Having dodged Hurricane Douglas, Hawaii is back to the drawing board once again, trying to figure out a way to spark tourism and infuse some life into its struggling economy.
Many had hopes that the State’s mandatory 14-day quarantine would be lifted August 1st, reopening the doors to visitors and resuming some sense of normalcy. But the quarantine was recently pushed back, at least another month, to September 1st.
That leaves many hotels and tourism businesses in limbo once again, and a new idea has surfaced: If visitors have to quarantine, why not do it at a resort, and frame the trip as such? According to West Hawaii Today, that’s what resorts on Maui, Big Island, and Kauai are contemplating.
“[It’s] another idea we’ve been tossing out there,” Hawaii County Managing Director Roy Takemoto said. “They would be allowed to stay at selected resorts and the resorts would control where the visitors would be allowed to range.”
Here are some details about the new idea:
It’s Mostly About Marketing
Up until now, visitors arriving in the islands had to quarantine in their hotel room by law for 14 days. So, the only thing new here is that it expands a visitor’s range a bit: Instead of having to stay within their hotel room, they can now roam the property of the hotel as well.
But what the discussion of this suggests is that the State, and perhaps the resorts individually, would begin to market the quarantine concept as a vacation package of sorts, one that’s worthy of your time and resources, a “get away from it all” kind of pitch.
Visitors Would Be Quarantined by a ‘Geofence’ at ‘Select Resorts’
If implemented, the program would allow “select resorts” to operate a “resort bubble” and track the movements of their guests via a “geofencing” system, which would presumably sound alarm if anyone ventured off property. There are no details about how resorts would be fairly (or unfairly) “selected,” or how tracking would take place, but guests would have to agree to be tracked in order to book a stay.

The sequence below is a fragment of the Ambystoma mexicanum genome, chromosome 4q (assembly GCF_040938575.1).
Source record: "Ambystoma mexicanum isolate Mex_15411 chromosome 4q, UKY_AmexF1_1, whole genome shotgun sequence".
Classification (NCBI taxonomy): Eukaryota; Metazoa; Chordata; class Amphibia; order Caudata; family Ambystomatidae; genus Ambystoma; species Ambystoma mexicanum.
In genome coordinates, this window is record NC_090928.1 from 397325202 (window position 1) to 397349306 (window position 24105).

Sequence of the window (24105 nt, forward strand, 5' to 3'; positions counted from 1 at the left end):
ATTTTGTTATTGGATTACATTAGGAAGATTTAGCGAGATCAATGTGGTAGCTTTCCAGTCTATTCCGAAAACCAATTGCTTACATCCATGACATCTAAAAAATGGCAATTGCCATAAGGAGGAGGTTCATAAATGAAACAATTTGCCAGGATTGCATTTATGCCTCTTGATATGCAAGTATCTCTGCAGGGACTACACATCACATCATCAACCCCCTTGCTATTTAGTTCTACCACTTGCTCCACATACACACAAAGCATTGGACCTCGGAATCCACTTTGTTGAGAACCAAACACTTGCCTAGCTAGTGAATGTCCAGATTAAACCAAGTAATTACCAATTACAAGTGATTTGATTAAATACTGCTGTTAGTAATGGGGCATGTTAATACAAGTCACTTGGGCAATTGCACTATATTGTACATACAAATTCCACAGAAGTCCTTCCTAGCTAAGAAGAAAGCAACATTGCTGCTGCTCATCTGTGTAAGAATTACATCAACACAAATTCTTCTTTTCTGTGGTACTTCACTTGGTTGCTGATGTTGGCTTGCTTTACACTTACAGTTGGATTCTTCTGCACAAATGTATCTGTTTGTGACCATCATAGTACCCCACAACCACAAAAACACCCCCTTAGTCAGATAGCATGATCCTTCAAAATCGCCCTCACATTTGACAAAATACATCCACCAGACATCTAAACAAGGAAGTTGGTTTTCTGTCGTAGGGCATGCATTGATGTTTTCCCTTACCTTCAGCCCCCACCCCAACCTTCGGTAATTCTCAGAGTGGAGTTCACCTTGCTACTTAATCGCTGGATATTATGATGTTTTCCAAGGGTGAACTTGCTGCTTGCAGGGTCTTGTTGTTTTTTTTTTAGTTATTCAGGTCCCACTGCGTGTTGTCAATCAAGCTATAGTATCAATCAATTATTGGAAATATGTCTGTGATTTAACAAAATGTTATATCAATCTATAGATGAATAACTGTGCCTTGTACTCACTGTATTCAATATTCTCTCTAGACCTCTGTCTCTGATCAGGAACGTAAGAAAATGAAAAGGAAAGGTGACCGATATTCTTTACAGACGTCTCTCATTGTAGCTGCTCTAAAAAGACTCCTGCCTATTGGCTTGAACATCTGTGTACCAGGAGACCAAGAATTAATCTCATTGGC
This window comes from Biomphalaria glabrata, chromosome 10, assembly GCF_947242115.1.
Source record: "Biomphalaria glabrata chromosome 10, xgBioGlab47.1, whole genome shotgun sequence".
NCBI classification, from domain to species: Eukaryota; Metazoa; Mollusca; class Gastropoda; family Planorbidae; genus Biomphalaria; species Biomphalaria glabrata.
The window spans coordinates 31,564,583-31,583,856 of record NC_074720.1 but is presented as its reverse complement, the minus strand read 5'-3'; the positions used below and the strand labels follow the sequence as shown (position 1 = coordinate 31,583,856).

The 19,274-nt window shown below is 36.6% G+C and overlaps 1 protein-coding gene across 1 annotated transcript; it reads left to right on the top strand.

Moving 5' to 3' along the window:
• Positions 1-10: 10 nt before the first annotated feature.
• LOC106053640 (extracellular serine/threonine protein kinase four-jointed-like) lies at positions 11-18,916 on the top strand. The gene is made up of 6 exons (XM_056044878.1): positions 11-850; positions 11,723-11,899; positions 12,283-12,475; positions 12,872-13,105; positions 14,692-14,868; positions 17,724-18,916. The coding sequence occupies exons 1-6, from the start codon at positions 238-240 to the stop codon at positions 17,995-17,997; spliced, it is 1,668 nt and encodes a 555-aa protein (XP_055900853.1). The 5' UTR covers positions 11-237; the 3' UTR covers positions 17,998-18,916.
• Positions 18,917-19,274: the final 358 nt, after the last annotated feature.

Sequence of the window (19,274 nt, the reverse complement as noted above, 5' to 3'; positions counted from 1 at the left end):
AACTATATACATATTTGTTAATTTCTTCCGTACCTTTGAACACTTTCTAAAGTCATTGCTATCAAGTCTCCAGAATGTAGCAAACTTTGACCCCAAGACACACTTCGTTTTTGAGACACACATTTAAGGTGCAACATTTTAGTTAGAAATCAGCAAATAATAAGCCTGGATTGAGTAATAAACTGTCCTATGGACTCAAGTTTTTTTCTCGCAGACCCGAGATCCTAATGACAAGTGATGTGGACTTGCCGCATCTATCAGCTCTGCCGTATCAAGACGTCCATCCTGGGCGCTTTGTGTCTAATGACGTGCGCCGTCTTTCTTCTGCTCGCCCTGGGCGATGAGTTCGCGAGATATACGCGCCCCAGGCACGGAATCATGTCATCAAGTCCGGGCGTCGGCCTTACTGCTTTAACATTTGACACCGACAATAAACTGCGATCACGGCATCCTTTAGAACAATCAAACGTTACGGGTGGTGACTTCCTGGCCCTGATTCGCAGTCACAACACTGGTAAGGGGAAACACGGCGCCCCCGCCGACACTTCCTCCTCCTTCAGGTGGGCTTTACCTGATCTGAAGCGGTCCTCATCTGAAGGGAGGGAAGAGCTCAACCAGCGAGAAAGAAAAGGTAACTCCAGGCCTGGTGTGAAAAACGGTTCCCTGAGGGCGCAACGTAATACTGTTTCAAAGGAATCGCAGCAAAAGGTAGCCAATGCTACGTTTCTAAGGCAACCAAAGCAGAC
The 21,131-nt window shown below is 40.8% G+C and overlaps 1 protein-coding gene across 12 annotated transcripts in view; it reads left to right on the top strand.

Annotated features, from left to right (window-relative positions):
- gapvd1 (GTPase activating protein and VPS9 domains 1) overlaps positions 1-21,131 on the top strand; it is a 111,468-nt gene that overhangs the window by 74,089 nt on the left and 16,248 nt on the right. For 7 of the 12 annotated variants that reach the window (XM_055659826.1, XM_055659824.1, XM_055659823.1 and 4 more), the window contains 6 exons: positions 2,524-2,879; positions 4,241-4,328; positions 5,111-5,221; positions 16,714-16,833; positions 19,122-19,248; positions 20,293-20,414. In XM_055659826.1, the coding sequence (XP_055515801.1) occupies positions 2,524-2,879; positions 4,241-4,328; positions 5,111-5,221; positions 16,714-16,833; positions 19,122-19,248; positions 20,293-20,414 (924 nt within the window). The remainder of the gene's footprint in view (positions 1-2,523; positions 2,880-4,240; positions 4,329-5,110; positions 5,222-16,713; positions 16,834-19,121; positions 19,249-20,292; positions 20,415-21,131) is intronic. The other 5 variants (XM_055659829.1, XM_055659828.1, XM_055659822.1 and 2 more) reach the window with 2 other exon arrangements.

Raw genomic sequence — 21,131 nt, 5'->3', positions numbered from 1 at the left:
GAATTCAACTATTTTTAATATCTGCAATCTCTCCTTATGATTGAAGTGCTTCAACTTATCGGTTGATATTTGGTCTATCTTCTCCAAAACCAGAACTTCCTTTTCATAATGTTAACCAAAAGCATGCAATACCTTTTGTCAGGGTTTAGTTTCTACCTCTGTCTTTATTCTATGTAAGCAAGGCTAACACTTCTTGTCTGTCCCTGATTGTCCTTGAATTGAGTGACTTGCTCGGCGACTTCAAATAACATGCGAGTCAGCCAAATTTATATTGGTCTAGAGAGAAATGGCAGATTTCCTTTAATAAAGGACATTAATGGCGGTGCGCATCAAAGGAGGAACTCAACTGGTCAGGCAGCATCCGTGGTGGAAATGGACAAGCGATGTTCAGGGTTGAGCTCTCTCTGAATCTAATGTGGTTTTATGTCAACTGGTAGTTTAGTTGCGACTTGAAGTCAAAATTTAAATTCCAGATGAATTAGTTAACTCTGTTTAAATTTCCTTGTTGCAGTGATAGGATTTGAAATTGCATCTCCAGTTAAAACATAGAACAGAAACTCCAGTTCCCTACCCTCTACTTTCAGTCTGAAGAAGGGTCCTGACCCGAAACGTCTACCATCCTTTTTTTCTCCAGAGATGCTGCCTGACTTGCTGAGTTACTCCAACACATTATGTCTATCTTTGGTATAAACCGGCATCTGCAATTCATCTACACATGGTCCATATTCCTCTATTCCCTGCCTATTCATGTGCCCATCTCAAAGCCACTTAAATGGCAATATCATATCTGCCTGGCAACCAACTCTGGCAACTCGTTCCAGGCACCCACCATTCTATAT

Complications Won’t Go Away
This idea would still run into the same complications every other idea has had: With testing results taking up to a week and many cases of the virus asymptomatic, there is no way to guarantee safety within the resort bubble. With more employees coming back to work, they too could bring the virus with them. One positive test could be detrimental to the experiment - what then, would you do with the other guests?
And, of course, there will always be those who refuse to abide by the rules.
Would Guests Have to Stay a Full Two Weeks?
Another major unanswered question is whether guests would have to commit to a full 14-day stay, or whether they simply have to remain quarantined at the resort for their specific length of stay.
If they can stay for less than two weeks (the mandatory quarantine time), would they have to go directly to the airport upon checkout, or would they be allowed to move on and quarantine elsewhere for the remainder of the 14 days? How would that be tracked?
According to the tourism board statistics, the average length of stay in Hawaii in 2019 hovered between 9 and 10 days, so it remains to be seen just how much of a market there would be for this kind of offering.
And, obviously, there are still many unanswered questions, so, in reality, we’re probably not close to any big decisions here.
Jim Hepple is an Assistant Professor at the University of Aruba and is Managing Director of Tourism Analytics.